#TOTW (from 08-08-14): ‘23% of the UK’s “disease burden” but only 6% of total medical research funding.’

According to analysis published in the British Medical Journal, that’s the rather stark fact about mental health funding in the UK.

So, this week’s #TOTW is:

“For far too long mental health has been a bit of a taboo subject…” via

This week, the Deputy Prime Minister and Lib Dem leader Nick Clegg, launched a manifesto promise to set up a mental health research fund, and to add a further £50 millions to the current level of expenditure by the year 2020. I’m not writing this blog from a political standpoint, merely the fact that the guy has stuck his head above the parapet and stated what he would like to see happen i.e. for spending on mental health research in the UK to be increased. He also stated that:

“…we should understand mental health just as well as we understand physical health. I want us to be able to talk about, analyse and treat depression just as we treat diabetes. For far too long mental health has been a bit of a taboo subject – yet it affects one in four people in this country.”

Mark Winstanley, chief executive of the mental health charity Rethink Mental Illness also stated:

“It’s a scandal that our understanding of mental illness and the best treatments, still lags so far behind our understanding of physical illnesses.”

Now you can’t really disagree with that can you?

If so, then please feel free to comment on what *YOU* think.


#TOTW (from 22-07-2014): ‘Wireless monitor ‘relieves pressure’ on nursing staff’

Afternoon all!

A technology-based #TOTW this time round:

‘Wireless monitor ‘relieves pressure’ on nursing staff’ via

Basically, it’s a small device incorporated into a patch that is stuck on the patient’s chest to monitor blood pressure, temperature and heart rate.

“A study in the British Medical Journal in 2012 concluded that nearly 12,000 deaths in hospitals in England had been preventable. It said clinical monitoring had been a problem in nearly a third of these deaths. Independent experts say we are witnessing the start of a revolution in wearable technology, with great potential benefits in healthcare.”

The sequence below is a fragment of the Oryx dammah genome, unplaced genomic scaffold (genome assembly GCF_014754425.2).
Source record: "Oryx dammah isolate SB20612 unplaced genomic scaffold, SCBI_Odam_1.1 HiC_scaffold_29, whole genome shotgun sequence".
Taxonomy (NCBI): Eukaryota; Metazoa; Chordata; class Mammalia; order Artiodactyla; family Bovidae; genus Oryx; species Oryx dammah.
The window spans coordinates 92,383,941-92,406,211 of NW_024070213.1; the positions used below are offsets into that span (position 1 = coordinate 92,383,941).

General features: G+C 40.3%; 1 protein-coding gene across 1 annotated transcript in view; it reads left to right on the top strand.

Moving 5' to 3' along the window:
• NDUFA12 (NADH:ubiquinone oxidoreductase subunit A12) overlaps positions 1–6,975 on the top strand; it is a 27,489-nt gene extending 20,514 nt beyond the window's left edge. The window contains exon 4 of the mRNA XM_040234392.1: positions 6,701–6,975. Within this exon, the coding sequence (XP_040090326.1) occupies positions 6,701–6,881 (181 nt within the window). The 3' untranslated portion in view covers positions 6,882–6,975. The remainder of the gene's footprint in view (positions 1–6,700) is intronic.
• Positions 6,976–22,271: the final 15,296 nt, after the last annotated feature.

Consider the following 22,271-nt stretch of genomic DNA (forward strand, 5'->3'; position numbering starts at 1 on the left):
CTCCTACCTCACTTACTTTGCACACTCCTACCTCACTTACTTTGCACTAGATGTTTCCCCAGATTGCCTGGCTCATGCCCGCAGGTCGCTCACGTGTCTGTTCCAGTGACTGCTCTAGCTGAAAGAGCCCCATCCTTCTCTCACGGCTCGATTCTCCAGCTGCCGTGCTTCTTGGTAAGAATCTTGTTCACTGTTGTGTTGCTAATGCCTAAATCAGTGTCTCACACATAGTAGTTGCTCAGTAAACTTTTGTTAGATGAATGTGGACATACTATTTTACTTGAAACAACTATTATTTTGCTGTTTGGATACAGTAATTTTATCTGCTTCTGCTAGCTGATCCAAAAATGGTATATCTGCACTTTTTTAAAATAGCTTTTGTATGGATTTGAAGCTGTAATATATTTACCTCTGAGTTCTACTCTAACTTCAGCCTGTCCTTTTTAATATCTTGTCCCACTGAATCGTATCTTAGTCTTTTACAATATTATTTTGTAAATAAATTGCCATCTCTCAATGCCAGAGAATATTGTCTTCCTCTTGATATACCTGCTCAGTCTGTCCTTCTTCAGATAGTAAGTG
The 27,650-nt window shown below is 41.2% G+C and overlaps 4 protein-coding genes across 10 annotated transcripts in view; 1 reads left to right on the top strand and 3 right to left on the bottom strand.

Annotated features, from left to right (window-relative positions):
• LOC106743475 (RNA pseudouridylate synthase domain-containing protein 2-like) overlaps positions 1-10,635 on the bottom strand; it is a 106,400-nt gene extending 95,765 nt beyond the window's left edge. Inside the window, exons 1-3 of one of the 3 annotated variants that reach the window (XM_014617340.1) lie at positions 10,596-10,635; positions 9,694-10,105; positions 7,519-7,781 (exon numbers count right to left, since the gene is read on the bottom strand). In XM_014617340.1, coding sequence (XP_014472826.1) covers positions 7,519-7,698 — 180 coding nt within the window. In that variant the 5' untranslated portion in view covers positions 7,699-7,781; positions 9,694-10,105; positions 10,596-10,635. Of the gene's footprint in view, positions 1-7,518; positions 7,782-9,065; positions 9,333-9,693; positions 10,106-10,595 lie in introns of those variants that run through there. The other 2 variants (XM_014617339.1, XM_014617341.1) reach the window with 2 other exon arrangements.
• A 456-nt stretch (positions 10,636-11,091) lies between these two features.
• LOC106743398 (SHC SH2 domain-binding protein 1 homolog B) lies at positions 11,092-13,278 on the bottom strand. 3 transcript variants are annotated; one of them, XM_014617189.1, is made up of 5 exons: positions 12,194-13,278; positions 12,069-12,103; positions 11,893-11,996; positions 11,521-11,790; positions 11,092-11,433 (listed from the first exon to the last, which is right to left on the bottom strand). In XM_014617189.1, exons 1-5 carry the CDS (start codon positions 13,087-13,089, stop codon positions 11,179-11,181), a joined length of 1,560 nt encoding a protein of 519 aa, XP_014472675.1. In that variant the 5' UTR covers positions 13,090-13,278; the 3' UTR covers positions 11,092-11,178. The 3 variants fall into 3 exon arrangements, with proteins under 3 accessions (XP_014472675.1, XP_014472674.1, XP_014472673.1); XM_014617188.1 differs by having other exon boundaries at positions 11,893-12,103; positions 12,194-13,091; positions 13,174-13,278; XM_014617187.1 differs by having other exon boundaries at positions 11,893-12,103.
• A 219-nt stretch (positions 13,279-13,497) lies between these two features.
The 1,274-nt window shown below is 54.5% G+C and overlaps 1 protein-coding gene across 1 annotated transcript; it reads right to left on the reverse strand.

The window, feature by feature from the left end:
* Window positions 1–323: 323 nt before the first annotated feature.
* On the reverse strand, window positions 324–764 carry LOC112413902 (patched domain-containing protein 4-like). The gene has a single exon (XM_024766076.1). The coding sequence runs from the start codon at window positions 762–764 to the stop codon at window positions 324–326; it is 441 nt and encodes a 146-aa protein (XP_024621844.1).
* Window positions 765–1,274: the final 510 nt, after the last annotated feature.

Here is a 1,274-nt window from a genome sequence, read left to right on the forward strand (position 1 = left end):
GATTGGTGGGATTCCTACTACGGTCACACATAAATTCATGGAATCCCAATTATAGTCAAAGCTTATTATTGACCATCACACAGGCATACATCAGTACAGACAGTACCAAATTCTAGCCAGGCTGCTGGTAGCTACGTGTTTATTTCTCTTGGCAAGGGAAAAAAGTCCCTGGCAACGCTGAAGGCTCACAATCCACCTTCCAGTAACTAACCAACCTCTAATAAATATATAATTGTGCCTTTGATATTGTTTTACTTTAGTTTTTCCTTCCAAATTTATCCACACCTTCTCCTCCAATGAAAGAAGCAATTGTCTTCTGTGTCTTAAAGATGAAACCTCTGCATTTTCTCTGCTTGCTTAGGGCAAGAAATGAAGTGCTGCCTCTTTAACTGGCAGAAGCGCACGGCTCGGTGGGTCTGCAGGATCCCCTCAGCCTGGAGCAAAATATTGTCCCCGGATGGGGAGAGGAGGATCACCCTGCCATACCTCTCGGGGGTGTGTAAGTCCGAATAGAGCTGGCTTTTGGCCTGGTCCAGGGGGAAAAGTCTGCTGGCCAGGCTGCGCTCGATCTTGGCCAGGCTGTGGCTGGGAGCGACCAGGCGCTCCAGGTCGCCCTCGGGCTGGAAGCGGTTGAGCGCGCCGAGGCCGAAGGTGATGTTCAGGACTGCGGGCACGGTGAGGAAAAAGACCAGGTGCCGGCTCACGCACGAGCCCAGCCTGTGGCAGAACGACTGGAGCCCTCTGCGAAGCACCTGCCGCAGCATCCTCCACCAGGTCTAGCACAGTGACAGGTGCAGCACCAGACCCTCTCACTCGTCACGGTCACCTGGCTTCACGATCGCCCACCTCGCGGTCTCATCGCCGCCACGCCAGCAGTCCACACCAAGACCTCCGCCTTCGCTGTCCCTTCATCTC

I don’t really have a great deal to say other than I wanted to take the opportunity to put this out there again, and that I think it sounds like a great idea. Concerns have been raised over their use and it’s been argued that there is no substitute for having sufficient levels of nursing staff on a ward, but these are not to replace staff, merely to help existing staff focus more on their patients.

Dr Peter Carter of the Royal College of Nursing said new technology could be very helpful in alerting nurses and doctors to a patient who was starting to deteriorate – but he also expressed a note of caution. “Anything which helps that process has to be a good thing,” he said. “However, we also know that there is no substitute for having enough staff with the right level of skill on every ward, able to give each and every patient the care and attention that critically ill people need.”

Apparently, the British manufacturers of the device are looking into developing the patch to enable it to also monitor a patient’s oxygen levels, this making it even more useful.

Take a look – this is a good news story! 😀